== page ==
Seen any ‘alien’ contractors? The truth is out there somewhere as our first contractor helps us learn. A new direction has a corporate contractor seeking to take one step back, before moving forward into the future just in case…
Q: When the CSLB approves licensure for an individual have they also determined that the person is not an illegal alien? The reason that I’m asking is a company that we may work with is asking us to represent and warrant that our independent contractors are not illegal aliens. Therefore, we thought that if the CSLB licensure process confirm legal residency that we wouldn’t have to worry about that (at least for our licensed contractors).
A: No, while the CSLB does require that you disclose your Social Security Number or Individual Taxpayer Identification Number, they do not verify if the applicant is an illegal US resident.
Q: I’ve been a California “B” (General Building) Contractor for the past 11 years, or rather, I have been the Qualifier for my corporation. I recently took a full time position working for a business that utilizes my trades skills but I don’t require a license. I am closing the corporation by the end of this year to avoid paying future state corporate fees, income tax fees, etc. From what I can tell, this will also terminate my connection with the corporate license. While my new position is going well, I want to keep an active license ‘just in case’ or if side work pops up. Do I have to reapply for a new license? How long do I have before having to go through the full requalification process? I am thinking a ‘sole proprietor’ would be the least expensive, lowest maintenance license to maintain with just a bond requirement.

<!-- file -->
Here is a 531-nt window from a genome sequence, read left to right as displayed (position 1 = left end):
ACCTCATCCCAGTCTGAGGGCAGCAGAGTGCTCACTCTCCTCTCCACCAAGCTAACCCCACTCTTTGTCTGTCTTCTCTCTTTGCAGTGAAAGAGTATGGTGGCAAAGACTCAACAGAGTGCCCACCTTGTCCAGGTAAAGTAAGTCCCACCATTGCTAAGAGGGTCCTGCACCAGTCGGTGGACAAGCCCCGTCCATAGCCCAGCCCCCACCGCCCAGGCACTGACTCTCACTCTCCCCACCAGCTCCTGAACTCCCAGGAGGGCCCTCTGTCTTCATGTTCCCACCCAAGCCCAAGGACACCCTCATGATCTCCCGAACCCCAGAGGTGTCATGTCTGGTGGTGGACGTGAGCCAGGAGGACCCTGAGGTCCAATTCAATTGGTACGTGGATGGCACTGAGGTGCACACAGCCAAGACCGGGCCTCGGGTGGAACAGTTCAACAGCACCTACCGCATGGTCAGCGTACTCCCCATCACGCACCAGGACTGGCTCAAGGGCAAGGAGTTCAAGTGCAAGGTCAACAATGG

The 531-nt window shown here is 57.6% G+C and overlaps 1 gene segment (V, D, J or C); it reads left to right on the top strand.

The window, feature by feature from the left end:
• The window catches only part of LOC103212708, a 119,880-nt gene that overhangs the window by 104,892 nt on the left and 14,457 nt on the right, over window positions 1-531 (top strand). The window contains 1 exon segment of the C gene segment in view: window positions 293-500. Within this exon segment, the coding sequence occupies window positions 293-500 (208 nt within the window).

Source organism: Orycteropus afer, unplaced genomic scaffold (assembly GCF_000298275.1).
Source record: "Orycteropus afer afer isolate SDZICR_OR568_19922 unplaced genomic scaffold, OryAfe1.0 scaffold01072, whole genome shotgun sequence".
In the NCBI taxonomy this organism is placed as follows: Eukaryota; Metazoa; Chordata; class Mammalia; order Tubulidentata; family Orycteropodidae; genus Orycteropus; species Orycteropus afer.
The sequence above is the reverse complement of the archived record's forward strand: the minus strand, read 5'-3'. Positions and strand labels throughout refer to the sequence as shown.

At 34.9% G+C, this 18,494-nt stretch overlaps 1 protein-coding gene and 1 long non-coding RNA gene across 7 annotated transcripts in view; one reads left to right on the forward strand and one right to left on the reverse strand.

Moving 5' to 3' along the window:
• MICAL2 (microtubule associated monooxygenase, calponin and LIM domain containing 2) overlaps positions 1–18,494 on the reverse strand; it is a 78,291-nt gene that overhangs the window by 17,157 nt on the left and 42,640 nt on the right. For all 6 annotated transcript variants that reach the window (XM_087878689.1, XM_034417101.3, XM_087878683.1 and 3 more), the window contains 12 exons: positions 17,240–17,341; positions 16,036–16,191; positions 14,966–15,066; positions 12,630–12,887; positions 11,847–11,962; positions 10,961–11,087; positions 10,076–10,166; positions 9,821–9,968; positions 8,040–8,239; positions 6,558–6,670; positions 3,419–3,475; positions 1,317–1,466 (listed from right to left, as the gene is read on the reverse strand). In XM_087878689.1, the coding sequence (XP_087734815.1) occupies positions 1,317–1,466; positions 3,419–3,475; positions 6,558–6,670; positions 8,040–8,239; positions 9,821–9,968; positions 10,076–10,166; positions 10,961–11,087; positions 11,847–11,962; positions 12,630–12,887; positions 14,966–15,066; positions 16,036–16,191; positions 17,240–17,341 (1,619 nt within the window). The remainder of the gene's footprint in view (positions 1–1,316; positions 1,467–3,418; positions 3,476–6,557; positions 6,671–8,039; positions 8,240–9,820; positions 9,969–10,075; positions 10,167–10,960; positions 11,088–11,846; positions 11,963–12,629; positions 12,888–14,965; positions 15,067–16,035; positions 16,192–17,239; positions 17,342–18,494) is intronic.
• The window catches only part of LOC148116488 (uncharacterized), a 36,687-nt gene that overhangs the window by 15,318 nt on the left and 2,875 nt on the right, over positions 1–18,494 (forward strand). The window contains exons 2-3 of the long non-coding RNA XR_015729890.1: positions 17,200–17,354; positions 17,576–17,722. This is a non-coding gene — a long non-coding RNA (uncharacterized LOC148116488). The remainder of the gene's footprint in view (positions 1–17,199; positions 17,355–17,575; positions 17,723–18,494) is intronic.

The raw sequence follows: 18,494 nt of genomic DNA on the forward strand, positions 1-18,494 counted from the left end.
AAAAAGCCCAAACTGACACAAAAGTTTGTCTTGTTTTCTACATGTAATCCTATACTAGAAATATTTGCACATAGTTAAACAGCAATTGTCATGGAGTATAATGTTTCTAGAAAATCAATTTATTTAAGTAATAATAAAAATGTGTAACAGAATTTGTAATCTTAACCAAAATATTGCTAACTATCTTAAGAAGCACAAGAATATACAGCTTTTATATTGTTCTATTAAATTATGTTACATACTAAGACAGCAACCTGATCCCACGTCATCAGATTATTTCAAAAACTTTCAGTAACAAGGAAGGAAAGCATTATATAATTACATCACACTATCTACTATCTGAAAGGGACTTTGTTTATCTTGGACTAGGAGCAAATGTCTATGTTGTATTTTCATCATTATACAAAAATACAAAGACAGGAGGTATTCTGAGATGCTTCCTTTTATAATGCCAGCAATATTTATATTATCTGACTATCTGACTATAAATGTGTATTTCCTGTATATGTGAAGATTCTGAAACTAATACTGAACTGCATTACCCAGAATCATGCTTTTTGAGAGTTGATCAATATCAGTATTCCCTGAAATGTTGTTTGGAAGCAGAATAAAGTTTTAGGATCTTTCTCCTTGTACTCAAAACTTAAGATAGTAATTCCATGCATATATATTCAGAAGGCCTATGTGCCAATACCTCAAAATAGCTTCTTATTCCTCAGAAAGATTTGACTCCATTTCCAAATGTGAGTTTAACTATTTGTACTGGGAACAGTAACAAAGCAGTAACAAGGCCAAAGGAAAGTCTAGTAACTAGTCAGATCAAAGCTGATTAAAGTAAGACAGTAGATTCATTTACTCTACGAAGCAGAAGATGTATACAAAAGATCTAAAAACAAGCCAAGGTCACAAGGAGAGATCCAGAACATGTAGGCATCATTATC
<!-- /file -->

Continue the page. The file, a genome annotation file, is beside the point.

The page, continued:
A: Congratulations on your new position! You are correct that once you dissolve the corporation, you are unable to contract with that corporate license. Since you are closing the corporation, yes, you would need to re-apply for a new license. Keep in mind that you have five years from the time you Disassociate from one license to apply for another without needing to re-test. If you don’t intend on using the license and only keeping it ‘just in case’, you may want to obtain a Sole Proprietor license and request it be issued inactive. In that case you wouldn’t even need to obtain a Bond. Inactive CA Contractor’s Licenses do not require a Bond or insurance requirements. Good luck on your new venture!
Important Contractor Update!
On January 1, 2016, bond amounts for Contractor’s Bonds are increasing from $12,500 to $15,000. Make sure you get your new Bond or cash deposit in place before the first of the year or you run the risk of license suspension!
Bonds for Qualifying Individuals who own less than 10% will remain at $12,500.